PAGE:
Acid reflux or gastroesophageal reflux disease is defined as a condition that arises when stomach contents go back from the throat to the esophagus causing troublesome complications and/or symptoms. Common belief erroneously blames an unhealthy lifestyle as one of the causes of GERD. The fact is, people living healthy lives are only a little less likely to develop GERD compared to those who heavily drink alcohol, smoke or are overweight.
During a meal, the stomach creates hydrochloric to properly digest and dissolve food. The stomach has inner linings that are protected by mucus making it resistant to the corrosive effects of the acid. Unfortunately, the esophagus does not have this type of protection making it highly prone to damage from the stomach acid. When the acid travels to the esophagus, it causes a burning sensation and since the esophagus is located just behind the heart, that sensation is called heartburn because it seems like a burning feeling in the heart.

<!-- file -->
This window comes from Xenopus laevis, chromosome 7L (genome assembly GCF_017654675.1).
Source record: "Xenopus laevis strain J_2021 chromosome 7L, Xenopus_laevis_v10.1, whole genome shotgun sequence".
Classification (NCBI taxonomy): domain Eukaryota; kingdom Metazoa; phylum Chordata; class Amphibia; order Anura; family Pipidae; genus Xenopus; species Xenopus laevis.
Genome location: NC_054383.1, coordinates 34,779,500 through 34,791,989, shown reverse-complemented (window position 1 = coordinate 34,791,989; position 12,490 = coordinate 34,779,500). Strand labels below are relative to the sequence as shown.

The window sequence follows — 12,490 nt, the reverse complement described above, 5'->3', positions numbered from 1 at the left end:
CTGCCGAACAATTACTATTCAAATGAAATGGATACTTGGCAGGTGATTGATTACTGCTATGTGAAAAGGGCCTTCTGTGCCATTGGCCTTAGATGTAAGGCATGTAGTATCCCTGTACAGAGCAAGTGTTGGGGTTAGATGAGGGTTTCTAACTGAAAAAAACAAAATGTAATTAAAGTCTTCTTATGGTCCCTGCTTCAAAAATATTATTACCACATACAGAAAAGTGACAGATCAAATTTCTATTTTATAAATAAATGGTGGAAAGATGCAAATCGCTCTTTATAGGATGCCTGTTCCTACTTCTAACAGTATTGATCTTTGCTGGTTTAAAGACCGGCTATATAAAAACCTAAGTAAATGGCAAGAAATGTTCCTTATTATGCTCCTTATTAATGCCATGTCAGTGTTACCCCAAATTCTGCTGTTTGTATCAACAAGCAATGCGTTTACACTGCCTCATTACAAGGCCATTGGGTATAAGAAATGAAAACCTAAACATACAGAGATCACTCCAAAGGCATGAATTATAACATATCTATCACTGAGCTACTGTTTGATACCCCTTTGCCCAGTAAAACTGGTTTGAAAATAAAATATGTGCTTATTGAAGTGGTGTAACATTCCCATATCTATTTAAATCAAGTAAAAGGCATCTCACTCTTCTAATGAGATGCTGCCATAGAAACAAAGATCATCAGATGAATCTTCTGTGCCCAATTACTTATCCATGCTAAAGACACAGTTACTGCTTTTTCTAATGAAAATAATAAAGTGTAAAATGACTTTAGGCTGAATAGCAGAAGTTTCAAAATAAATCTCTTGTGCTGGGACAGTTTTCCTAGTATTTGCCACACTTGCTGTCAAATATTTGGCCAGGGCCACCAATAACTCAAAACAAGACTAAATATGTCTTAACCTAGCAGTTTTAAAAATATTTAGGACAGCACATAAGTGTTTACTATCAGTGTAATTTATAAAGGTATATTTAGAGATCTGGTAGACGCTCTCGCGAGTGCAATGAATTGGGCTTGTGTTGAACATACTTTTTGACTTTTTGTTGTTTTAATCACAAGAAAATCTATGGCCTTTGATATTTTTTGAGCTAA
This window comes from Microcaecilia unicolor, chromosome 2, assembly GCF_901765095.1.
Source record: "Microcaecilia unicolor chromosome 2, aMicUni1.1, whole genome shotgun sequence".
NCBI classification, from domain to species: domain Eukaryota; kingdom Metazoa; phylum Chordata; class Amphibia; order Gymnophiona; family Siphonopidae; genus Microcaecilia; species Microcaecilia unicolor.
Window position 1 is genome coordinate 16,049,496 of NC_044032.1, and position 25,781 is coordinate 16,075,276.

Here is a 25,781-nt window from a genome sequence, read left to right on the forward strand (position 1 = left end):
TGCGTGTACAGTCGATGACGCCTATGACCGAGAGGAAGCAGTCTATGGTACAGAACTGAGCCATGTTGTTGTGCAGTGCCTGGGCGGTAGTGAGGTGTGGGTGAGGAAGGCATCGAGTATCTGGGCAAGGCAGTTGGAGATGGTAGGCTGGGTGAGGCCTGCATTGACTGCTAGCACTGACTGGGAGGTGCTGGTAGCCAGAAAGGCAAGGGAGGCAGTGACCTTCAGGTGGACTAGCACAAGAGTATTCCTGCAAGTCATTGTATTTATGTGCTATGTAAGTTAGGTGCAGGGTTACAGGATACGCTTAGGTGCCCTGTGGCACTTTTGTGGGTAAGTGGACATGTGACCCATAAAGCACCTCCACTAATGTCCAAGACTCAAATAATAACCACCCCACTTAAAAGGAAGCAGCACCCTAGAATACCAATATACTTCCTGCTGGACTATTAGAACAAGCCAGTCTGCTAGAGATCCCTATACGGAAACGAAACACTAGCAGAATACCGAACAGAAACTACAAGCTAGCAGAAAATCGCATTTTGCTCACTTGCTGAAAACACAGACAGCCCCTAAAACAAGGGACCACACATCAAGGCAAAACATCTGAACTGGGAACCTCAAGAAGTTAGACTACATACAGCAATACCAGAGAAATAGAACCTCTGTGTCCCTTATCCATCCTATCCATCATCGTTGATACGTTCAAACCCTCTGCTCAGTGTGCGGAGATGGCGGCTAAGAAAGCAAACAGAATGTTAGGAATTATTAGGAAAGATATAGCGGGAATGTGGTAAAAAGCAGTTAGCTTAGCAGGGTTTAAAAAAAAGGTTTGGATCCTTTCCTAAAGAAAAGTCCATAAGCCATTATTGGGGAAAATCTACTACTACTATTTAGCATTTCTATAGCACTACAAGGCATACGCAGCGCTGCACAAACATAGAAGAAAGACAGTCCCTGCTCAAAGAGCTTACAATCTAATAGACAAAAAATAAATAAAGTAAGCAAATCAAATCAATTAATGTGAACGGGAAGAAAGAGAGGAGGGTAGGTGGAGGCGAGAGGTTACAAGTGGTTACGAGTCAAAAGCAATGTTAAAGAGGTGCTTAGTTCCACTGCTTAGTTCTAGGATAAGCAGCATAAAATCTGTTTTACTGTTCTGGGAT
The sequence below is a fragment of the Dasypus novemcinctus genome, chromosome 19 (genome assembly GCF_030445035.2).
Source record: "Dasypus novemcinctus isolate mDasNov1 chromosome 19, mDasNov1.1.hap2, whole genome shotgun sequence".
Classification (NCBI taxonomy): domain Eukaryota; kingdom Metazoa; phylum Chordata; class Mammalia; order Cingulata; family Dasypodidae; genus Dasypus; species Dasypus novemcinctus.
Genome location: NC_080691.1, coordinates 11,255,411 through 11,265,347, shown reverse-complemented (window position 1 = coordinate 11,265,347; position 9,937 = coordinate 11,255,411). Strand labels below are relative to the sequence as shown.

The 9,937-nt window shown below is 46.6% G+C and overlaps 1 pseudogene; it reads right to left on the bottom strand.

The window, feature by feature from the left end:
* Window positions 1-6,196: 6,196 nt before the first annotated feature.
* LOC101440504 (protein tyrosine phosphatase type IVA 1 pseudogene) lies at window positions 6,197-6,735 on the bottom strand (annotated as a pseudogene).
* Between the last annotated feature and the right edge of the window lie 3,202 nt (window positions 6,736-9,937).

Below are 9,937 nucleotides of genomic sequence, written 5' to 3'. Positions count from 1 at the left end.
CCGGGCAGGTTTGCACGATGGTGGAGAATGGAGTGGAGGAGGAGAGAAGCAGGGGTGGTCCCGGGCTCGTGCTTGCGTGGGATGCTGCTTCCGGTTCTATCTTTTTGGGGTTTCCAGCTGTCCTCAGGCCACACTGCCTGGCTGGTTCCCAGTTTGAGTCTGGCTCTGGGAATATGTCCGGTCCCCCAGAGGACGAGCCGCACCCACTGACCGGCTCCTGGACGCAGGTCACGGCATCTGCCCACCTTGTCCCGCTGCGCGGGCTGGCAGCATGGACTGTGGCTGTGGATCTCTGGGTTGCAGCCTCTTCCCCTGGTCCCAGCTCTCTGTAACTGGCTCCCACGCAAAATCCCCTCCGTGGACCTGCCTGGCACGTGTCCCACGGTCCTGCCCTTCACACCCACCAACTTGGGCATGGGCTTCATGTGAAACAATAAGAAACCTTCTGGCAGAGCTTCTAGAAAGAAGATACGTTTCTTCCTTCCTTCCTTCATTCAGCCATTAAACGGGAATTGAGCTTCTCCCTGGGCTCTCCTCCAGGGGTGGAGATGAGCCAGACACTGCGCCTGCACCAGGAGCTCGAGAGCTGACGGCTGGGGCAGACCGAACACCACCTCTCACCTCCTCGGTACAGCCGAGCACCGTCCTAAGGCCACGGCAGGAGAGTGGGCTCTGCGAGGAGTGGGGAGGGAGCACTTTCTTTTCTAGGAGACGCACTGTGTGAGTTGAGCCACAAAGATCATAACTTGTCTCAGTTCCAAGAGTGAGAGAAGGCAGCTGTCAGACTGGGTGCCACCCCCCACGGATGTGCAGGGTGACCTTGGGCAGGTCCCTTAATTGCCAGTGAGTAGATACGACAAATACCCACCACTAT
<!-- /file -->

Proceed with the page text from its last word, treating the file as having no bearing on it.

A normally functioning lower esophageal sphincter which is a muscle located at the bottom of the esophagus hinders the acid from backing up (or reflux). The sphincter relaxes when food is swallowed enabling it to pass. The sphincter then contracts to block flow back into the esophagus. When a person has GERD, his sphincter stay loose between swallows, enabling acid and stomach contents to rise up and wreck the esophagus lining.
In the United States about a quarter to about 40% of adults suffer from GERD at certain stages in their lives. About a tenth of the adult population has GERD on a daily or weekly basis; however, nowadays GERD has been shown to affect babies and children as well.
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